I am officially taking medical leave from school for this semester. And possibly next. I still don’t know how I feel about that, but I do know that I really don’t want to close the door on my opportunity for grad school. Terry and I talked this past weekend after there was a massive blow-up exchange between him and his dad. He doesn’t want to feel stuck somewhere. Honestly, neither do I. Part of the agreement of my taking this semester off is I begin my book and keep up on this blog regularly. The goal is to use this blog as part of my personal memoir, part current events, and part activism for the mental ill community. Mostly because I hate believing that “people like me” have limits. I really honestly believed for a short time last week that I would under no circumstances be able to make it through a graduate program, simply because of my mental illness. That’s crap. All of my role models have done huge things, Kay Redfield Jameson has a doctorate, Elyn Saks is a lawyer, Ken Steele started a program to help people in need in New York. What I am really passionate about is helping the mentally ill community.
There is a teacher at school who has changed his opinion of those with mental illness and testing accommodations 180 degrees. I have been thanked for that by no less than three people. It was my ethical integrity, my desire to do things the right way, that caused him to change his opinion of people in my situation. That is how I want to make my mark on the world, changing people’s opinions of what mental illness looks like. I want to be a role model for others on a large scale. Terry reminded me that getting my PhD can open a lot of doors for how I become that role model. In the meantime I am starting a book, writing a blog, and studying basic chemistry to try and regain some control over my brain. I still have hope for my future, even though sometimes it doesn’t seem like it. I won’t allow myself to get stuck again.
The last few weeks I have been very nearly psychotic. There has been a serious debate happening in my head about whether or not I should go to inpatient care for my medication help after getting told on Christmas Eve that I would not be able to find anyone to take my insurance. Fortunately, it turns out my insurance company switched subcontractors so I have not only found a therapist I like, I also have immediately gotten into the psychiatrist. Last year was so frustrating, no one should have to go through the mess I was trying to handle during my first fall semester.
There has been good news on the school end of things too. I’m on probation for my GPA due to the C I earned in my inorganic class. The only punishment I’m receiving is my recruitment bonus is disappearing. Provided I get my GPA back up in the winter semester my situation will be reevaluated and I will be taken off probation. I passed the physical chemistry proficiency test so I only have one more proficiency class to take and pass. Plus, I’m now assigned to a lab so the stress associated with waiting to be accepted is gone. I know what I will be working on, and all of my classes pertain to my research. Which mostly means if I don’t manage to pass this semester I have no business being in grad school anyway.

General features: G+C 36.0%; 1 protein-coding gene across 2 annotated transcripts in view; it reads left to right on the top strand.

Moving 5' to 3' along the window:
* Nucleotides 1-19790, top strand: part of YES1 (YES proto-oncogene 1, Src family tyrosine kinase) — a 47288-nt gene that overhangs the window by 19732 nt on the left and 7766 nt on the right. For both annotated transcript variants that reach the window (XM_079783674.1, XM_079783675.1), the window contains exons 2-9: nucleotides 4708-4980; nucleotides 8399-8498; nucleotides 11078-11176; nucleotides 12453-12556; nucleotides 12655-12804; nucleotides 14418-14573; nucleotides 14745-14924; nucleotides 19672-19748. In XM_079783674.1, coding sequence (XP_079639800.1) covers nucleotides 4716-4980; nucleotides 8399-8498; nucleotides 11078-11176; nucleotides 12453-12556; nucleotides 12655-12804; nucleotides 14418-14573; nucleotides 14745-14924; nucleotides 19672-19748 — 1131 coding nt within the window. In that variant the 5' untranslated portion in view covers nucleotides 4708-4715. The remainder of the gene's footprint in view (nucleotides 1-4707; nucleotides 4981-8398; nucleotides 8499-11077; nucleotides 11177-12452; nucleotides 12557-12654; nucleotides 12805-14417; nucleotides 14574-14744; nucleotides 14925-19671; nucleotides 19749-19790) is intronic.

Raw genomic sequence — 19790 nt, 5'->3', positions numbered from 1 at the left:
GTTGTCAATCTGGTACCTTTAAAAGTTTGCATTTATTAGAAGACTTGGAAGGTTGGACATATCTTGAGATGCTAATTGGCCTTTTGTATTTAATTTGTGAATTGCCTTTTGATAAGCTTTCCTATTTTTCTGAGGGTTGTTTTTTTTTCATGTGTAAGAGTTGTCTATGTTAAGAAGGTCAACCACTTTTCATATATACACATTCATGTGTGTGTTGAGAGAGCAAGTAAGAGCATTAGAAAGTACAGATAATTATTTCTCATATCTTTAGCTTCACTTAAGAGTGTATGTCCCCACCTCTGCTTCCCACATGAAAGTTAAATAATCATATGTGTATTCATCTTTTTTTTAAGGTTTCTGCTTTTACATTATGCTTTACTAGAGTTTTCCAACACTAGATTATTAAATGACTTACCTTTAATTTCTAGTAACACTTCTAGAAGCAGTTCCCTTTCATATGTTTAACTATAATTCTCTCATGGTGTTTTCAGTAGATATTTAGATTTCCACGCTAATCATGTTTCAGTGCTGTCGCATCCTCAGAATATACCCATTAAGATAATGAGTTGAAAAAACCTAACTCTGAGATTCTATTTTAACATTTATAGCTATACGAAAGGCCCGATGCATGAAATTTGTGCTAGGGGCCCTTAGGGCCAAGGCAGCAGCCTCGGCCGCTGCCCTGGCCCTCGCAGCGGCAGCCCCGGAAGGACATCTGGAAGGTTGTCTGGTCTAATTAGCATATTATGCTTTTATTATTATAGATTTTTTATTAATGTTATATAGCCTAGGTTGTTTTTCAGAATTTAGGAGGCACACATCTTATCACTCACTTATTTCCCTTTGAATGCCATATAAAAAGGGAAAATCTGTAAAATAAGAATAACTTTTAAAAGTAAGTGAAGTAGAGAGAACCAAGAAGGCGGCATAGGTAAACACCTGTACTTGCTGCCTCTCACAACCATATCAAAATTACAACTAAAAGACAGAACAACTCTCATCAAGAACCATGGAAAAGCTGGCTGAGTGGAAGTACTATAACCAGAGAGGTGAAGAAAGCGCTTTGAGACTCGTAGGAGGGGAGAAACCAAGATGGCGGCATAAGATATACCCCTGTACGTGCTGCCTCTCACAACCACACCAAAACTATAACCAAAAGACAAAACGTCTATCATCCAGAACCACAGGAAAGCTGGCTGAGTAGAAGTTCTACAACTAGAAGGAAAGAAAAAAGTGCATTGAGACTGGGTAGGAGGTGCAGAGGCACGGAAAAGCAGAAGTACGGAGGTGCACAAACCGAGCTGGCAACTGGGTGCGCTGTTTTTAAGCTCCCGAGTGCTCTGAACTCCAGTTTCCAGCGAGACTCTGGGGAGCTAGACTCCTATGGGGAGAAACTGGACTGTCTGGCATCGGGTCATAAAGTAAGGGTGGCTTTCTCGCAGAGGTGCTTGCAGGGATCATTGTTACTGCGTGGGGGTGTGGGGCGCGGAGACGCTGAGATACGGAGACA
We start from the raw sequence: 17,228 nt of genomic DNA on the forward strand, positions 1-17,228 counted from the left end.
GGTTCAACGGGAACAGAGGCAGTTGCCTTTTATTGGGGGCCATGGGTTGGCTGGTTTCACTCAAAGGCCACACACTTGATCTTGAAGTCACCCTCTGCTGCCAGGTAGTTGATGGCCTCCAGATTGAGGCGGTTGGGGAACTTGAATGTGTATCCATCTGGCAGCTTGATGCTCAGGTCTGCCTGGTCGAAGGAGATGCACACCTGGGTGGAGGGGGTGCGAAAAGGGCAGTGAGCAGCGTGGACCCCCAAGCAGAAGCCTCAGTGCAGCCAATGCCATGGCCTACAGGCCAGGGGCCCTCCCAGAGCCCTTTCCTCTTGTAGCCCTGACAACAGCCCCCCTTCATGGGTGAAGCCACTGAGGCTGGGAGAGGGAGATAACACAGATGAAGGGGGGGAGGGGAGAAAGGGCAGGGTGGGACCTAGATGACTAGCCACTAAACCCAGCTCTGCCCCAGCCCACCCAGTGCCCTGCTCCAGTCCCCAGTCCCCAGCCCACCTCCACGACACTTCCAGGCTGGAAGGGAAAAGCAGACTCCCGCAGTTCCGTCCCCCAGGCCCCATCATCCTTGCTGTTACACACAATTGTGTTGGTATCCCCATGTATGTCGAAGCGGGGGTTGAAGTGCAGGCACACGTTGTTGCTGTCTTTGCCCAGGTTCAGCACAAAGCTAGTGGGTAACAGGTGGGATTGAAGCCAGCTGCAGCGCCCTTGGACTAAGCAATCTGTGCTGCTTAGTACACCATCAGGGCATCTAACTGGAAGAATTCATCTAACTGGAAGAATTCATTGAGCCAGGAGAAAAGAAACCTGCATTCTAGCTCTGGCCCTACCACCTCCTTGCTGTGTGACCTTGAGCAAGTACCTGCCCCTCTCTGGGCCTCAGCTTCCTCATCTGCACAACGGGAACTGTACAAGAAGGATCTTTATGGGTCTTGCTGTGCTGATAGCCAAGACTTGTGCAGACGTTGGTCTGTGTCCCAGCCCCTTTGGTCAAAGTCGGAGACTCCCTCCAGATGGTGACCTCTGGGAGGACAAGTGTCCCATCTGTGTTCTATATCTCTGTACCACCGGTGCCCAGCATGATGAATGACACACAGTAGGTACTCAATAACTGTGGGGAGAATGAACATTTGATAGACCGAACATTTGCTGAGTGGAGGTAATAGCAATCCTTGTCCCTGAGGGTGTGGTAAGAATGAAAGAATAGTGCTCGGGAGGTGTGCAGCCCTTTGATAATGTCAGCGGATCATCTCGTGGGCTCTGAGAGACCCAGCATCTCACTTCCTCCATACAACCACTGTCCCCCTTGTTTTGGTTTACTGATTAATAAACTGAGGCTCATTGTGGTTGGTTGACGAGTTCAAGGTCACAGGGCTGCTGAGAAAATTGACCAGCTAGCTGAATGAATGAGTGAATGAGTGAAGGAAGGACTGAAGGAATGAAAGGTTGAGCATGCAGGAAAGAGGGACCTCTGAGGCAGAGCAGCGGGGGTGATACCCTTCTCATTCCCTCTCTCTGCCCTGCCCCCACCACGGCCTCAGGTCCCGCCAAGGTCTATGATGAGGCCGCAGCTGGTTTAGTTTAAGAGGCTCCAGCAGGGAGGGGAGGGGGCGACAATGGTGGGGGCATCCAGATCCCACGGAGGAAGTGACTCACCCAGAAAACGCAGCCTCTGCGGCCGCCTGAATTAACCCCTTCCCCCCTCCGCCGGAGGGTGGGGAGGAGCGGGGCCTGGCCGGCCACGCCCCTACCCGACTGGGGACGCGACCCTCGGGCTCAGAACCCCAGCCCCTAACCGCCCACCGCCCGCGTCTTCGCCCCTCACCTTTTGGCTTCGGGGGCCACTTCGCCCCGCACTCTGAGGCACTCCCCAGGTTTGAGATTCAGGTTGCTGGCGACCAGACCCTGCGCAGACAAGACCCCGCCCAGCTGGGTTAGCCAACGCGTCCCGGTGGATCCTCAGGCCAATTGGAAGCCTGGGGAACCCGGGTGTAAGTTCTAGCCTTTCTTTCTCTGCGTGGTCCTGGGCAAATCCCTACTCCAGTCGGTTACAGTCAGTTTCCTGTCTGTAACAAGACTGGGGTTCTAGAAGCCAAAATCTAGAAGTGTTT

I’ve decided to go completely digital this semester. I take hand written notes in class, but my texts are ebooks & the PowerPoint presentations will stay on my computer as well. If I’m going to embrace technology there is no point in half-assing. I’ll just get confused and fall behind that way.
Mostly I’m just excited to have a therapist that is willing to work with me on my inability to pass my tests. I studied for two weeks for the organic and inorganic proficiency tests and still failed them. There is a really high probability that the medication being incorrect is only part of the problem, and I’ve instead freaked myself out so badly about failing that my brain has decided that is the only option.
From what I can tell my first hell week at school was unsuccessful. I think I failed my Metabolism exam spectacularly. Which could be seen as a good thing (if you’re going to fail, fail with gusto), but in the interest of passing my first year of grad school it clearly is not a positive step. The first cume looks like it should be better, but only time will tell. I take that test on Wednesday at three. Friday morning is my inorganic test, Monday is the day my second analytical paper is due. Frankly, it sounds like I have a second hell week next week. I’m hoping it goes better than the last one. I’ve started keeping lists of appointments on my school calender to keep myself straight.
Picking an adviser has been causing all kinds of stress. I love so many different things about chemistry that I’ve gotten my brain all tied in knots over how and who to choose. I think the two best pieces of advice I got were 1) I’m being too nice. If I want something I should fight for it, and 2) I need decisions too early. I need to talk to lots of people and get lots of opinions before a decision should be made. I’m still going to be much calmer once I have a lab group. Everything is so exciting and new, which is really awesome. It’ll still feel a lot better once things are established and research has started.
I’m really grateful to have my medicine back, That should help my concentration. On top of that there will be a super strict schedule starting. This needs to be treated like a job, and that means 8-5 and overtime. I really missed the ball on that in the beginning, but I hate to fail and won’t make that mistake again.